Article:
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Third-party failures affect 90% of UK organisations, says Deloitte

Jun 12
 
Tags: Deloitte
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The proportion of organisations that have experienced a third-party failure - such as a supplier losing data following a cyber attack - over the last three years stands at 83% worldwide, and 90% in the UK, according to new research from Deloitte.

Assessing the ramifications of these incidents, the consultancy firm discovered that almost half of third-party failures have had a moderate or high impact on the affected business, ranging from impaired customer service and reputational damage to financial loss and regulatory breaches.

Deloitte has previously calculated that fines issued as a direct result of third-party failures have varied from £1.3 million to £35 million, although the range is much wider for firms with international reach, climbing as high as £650 million. The average decline in share prices caused by such failures stands at 2.55%.

Given the scale of the problem, the report suggests that too few companies have sufficient clarity over the potential risks presented to them by their own supply chains.

Just one-tenth of companies said they have a reasonable ongoing awareness and knowledge of subcontractors hired by their third-party providers - typically referred to as fourth or fifth parties. Only two per cent claimed to identify and monitor all subcontractors, while just eight per cent do identify and monitor their subcontractors, but only across business-critical areas such as infrastructure and IT.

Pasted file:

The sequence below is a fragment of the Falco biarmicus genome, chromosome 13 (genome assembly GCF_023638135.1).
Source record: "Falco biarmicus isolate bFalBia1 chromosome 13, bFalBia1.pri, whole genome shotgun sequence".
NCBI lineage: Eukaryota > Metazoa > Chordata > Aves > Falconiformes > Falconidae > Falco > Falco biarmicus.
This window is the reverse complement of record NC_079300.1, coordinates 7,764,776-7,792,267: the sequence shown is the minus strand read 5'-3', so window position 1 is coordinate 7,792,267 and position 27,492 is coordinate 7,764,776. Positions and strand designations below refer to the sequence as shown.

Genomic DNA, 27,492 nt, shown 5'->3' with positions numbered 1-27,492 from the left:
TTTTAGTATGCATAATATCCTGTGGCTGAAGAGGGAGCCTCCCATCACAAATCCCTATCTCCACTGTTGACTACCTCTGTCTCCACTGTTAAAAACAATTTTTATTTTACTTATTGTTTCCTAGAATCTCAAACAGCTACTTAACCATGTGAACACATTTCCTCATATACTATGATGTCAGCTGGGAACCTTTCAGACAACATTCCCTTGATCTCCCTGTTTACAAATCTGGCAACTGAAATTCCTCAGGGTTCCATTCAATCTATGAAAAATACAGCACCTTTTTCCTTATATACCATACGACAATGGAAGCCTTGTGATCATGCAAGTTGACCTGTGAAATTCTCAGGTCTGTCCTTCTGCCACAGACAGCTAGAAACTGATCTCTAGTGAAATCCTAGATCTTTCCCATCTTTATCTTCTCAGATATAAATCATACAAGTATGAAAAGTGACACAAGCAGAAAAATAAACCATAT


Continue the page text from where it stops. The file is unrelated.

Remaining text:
In contrast, the remaining nine in ten respondents said they lack sufficient knowledge or resources to adequately monitor fourth and fifth parties.

Kristian Park, extended enterprise risk management partner at Deloitte, warned: “Companies across the world are increasingly relying on an ever-growing number of third, fourth, and fifth parties to supply everything from readily available consumables like office stationary, to bespoke and highly critical products and services.

“However, many are not ‘brilliant at the basics’ and don’t have appropriate oversight of what is happening across their organisations, leaving them exposed to potential failures they may be held accountable for.”

While they may still be falling short when it comes to assessing subcontractors, half of organisations worldwide said they are currently spending more than $1 million (£784,000) a year to manage third-party risks.

One in ten companies surveyed - representing large, complex global organisations - are investing over $10 million per year on third-party risk management, while employing more than 100 full-time staff dedicated to this area.

Investment is being skewed toward information security and data privacy, leading Deloitte to warn that companies are not spending enough on key areas such as labour rights and geopolitical risks.

“Visibility in areas such as labour rights within a parent company’s supply chain - particularly as regulation to combat modern slavery grows across the world, as recently seen in Australia - is grossly lagging behind,” Mr Park cautioned.

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